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20:30

Even Therapists Get the Blues

“Have patience with all things, but chiefly have patience with yourself. Do not lose courage in considering your own imperfections but instantly set about remedying them — every day begin the task anew.” -Saint Francis de Sales

My first depressive episode came at the age of 19, again at 23 and then again at 27. A decade later I would graduate with a Masters degree in Clinical Mental Health Counseling. In that time came pharmacology and psychotherapy.  I also found what behaviors and beliefs helped me take care of myself and have allowed me to maintain my mental health ever since.

It was in the middle of my last depressive episode, at the age of 28, when I realized yoga was more than just a wonderful way to exercise, for example. Over the years, I have found Yoga Studios to be harbors of community, generosity and solace and return to them whenever I feel myself drifting too far out to sea.

As a Clinical Psychotherapist, I understand the patterns, chemistry and treatments for Depression. I also understand the resistance and denial that can come between my patients and their care. I resisted the same insight I give to others: meditation, medication, exercise, gratitude, support. I tried to deny, numb, or diffuse the symptoms just like everyone else.  

A mood disorder doesn’t care about a wall of certificates and diplomas. When I recognize the signs that depression is lurking, I must return to a self-care discipline which I know will bring me back into balance.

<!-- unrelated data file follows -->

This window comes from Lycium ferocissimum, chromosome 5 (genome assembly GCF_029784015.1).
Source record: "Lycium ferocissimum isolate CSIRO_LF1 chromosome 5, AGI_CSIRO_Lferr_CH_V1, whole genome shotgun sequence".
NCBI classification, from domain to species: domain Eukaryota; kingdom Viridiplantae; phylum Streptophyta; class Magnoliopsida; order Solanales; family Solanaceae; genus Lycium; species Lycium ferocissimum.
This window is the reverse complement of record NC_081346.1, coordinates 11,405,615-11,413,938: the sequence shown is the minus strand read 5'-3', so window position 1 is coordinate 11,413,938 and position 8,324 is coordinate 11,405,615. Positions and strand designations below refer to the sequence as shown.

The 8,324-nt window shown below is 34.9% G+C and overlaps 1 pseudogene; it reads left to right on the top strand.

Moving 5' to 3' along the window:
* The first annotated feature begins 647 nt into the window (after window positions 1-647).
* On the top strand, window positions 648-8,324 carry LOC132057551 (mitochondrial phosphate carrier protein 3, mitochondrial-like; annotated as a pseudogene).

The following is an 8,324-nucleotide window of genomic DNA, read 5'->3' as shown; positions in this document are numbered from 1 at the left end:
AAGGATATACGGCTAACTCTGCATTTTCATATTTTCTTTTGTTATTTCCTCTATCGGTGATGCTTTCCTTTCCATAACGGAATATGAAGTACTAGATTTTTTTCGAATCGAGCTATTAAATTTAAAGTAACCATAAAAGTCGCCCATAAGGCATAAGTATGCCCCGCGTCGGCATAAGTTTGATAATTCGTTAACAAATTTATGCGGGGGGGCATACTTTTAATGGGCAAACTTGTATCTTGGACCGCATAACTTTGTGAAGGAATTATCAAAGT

Sometimes I sit across from patients and want to say, “Me TOO!” Of course, I don’t. I’d never say just how much I understand, but I do know it gets better and what has helped me. 

A Psychotherapist is trained to separate their reactivity and bias from their work. I often tell my patients “I am clinically trained to not take stuff personally.” I encourage their honesty and we explore their transference onto my neutrality in our sessions. By remaining unknown beyond a few obvious or innocuous personal details, my life, past and present, remains outside of my office.  

But clinical orientation has not made me immune to circumstances or genetics.  A life separate from the work exists after my last appointment, and within that space lie relationships, politics, disappointments, loss; the messy stuff of life.  Maintaining my own psychotherapy and mental health check-ups are not just best practice (to ensure counter-transference does not interfere with my work) but the best choices for my personal growth and relationships.

While our own challenges make us more relatable to others, if we insisted upon shared experience (as a condition for accepting support) we would certainly exhaust much of the help that is offered. A professional does not have to experience something to know about it. Many male doctors have delivered babies. Nevertheless, we all have a unique version of a universal struggle, even those who help and heal. That is both my professional and personal opinion.

The signs and symptoms of Major Depression include the following:  

  • Feelings of sadness, tearfulness, emptiness or hopelessness for more than two weeks
  • Angry outbursts, irritability or frustration
  • Loss of interest or pleasure in most or all normal activities, such as sex, hobbies or sports
  • Sleep disturbances, including insomnia or sleeping too much
  • Tiredness and lack of energy
  • Changes in appetite
  • Anxiety, agitation or restlessness
  • Slowed thinking, speaking or body movements
  • Feelings of worthlessness or guilt, fixating on past failures or blaming yourself
  • Trouble thinking, concentrating, making decisions and remembering things
  • Frequent or recurrent thoughts of death, suicidal thoughts, suicide attempts or suicide
  • Unexplained physical problems, such as back pain or headaches

If you or someone you know is struggling with any of these symptoms for longer than two weeks please contact your doctor or a mental health professional and ask for an evaluation.

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